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Common Misconceptions About Divorce & Family Law 

Goldstein Law Office May 1, 2023

Matters involving domestic relationships and marital dissolution often involve sensitive emotions and must be handled carefully. However, there are numerous collective popular views surrounding divorce and family law, which might not really be true. Hence, when seeking a divorce or needing assistance with a family law matter, getting clear guidance from a knowledgeable family law attorney is vital to avoid costly errors and to make informed decisions. 

At Goldstein Law Office, I have the resources to provide reliable advocacy and personalized guidance to clients in divorce and family law matters. I will listen to your case, inform you about the divorce process, help resolve your family law issue, and clarify the misconceptions. My firm proudly serves clients across Lake County & Cook County, Illinois, and surrounding areas, including Antioch, Lake Forest, and Highland Park. 

Common Misconceptions About Divorce in Illinois 

However, there are lots of false assumptions out there surrounding the divorce process and other family law issues in Illinois. For this reason, family law attorneys must fully enlighten clients about the whole marital dissolution process, their available options, and what to expect during and after divorce. Here are some of the most common myths and misconceptions about divorce and family law in Illinois and a brief explanation of why they're false: 

Misconception #1: You have to get divorced in the state you got married in. 

The belief that you have to get divorced in the state you got married in is false. You can get your divorce in any state, provided that you meet the residency requirement. In order to get a divorce in Illinois, either you or your estranged spouse must live in the state for at least three months (90 days) before filing your divorce petition. 

Misconception #2: It's possible for one of the spouses to deny the divorce.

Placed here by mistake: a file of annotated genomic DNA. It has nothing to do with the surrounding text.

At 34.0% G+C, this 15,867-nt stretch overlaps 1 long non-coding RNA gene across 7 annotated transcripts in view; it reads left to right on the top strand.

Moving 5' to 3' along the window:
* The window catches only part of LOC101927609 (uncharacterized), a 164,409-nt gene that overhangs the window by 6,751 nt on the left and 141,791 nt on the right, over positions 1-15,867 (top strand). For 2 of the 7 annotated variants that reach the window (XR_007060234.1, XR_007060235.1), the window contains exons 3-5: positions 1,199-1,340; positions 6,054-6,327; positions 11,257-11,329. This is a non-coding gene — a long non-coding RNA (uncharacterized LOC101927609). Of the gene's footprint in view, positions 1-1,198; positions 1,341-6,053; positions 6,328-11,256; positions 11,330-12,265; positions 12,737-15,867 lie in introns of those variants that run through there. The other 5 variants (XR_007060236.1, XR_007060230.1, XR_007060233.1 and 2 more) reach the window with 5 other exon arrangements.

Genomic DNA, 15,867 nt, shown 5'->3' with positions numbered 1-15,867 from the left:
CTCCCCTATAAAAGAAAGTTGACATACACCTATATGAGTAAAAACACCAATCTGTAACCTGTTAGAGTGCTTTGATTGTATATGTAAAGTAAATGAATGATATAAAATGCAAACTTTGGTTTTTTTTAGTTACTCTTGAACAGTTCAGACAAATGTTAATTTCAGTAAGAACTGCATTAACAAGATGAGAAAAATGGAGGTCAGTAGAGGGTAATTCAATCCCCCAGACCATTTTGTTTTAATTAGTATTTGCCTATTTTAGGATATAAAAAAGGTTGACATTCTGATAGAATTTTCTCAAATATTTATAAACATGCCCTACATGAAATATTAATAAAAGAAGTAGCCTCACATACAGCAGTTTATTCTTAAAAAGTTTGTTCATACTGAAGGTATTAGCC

This is not true. Illinois is a no-fault divorce state. According to state laws, to get a divorce in Illinois, the spouse filing for divorce only has to state "irreconcilable differences" as the reason for the relationship breakdown. Essentially, the divorce will still be granted even if the other party disagrees. Hence, you may be able to get a divorce in Illinois even if your spouse doesn't consent. 

Misconception #3: If the other parent doesn't pay child support, I can withhold visitation. 

This is another common misconception. However, it is important to understand that the child support arrangement is different from the visitation schedule. Under Illinois law, custodial parents are prohibited from intentionally withholding court-ordered visitation when the other parent fails to pay child support. Rather, you may bring a contempt action against the non-compliant party for the court to enforce the child support order and punish the defaulting parent. 

Misconception #4: Alimony is a part of any divorce. 

This is not always true. Spousal support isn't awarded in every divorce case. Rather, alimony will only be awarded when there is a need and the ability and resources to pay. According to Illinois divorce law, the court will only issue an order for alimony if one spouse needs financial assistance and the other party has the resources and ability to pay the support amount. 

Misconception #5: Our assets will all be split 50/50.